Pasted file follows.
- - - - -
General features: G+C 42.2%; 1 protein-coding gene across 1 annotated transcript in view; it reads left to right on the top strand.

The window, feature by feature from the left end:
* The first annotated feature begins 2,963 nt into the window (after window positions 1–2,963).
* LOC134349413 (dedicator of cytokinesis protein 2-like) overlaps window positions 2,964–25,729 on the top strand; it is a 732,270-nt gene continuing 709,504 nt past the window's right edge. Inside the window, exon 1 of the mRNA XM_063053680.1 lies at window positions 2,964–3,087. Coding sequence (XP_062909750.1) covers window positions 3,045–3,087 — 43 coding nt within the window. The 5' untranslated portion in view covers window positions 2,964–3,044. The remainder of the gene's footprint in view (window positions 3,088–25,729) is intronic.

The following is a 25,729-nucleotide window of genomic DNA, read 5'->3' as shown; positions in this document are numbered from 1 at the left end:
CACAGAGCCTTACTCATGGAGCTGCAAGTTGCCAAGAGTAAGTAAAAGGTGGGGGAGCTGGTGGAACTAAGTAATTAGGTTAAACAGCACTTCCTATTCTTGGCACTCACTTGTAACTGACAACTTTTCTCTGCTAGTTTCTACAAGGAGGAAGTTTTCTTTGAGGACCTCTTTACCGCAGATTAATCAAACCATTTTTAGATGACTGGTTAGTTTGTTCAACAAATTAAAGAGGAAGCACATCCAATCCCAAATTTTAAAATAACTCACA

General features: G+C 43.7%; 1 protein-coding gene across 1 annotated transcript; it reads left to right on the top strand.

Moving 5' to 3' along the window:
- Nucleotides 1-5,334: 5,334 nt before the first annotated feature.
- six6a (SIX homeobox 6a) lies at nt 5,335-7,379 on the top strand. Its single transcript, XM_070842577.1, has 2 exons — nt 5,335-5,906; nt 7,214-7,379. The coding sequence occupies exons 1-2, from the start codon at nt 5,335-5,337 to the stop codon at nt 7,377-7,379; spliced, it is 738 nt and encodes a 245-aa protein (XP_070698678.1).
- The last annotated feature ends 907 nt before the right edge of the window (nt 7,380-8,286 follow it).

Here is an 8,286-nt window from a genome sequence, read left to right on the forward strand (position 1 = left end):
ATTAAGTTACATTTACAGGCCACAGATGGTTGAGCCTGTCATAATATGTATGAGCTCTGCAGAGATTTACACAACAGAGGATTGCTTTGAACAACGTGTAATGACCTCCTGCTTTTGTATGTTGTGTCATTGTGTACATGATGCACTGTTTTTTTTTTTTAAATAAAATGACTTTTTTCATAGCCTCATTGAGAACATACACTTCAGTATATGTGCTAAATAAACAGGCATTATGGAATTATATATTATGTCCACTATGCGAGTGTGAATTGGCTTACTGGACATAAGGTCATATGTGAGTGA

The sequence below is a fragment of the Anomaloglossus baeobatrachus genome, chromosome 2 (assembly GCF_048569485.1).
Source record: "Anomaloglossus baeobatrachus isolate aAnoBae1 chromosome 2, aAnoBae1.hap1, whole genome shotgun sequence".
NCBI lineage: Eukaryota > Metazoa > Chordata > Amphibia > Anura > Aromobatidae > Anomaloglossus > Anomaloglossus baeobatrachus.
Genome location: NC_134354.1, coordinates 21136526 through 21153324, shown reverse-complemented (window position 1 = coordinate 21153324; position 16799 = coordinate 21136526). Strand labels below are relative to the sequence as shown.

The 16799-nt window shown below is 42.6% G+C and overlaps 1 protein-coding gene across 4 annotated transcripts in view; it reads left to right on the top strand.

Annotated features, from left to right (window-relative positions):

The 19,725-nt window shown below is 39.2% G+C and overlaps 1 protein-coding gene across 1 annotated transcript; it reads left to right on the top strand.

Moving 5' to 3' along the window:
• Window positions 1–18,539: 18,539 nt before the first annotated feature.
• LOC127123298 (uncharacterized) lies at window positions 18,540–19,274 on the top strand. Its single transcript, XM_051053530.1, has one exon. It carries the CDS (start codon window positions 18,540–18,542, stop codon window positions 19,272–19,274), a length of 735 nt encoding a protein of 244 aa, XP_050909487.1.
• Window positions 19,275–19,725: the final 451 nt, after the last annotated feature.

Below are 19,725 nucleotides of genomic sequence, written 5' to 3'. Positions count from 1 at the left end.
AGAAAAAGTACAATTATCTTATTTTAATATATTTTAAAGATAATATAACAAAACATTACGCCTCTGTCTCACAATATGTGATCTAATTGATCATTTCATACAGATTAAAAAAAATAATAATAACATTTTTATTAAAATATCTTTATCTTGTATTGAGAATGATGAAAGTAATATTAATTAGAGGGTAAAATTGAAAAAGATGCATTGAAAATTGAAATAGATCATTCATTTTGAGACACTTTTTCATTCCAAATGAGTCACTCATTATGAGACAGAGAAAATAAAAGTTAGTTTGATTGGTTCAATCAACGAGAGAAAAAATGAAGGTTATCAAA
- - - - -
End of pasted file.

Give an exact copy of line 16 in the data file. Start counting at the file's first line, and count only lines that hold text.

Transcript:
NCBI lineage: Eukaryota > Metazoa > Chordata > Amphibia > Anura > Aromobatidae > Anomaloglossus > Anomaloglossus baeobatrachus.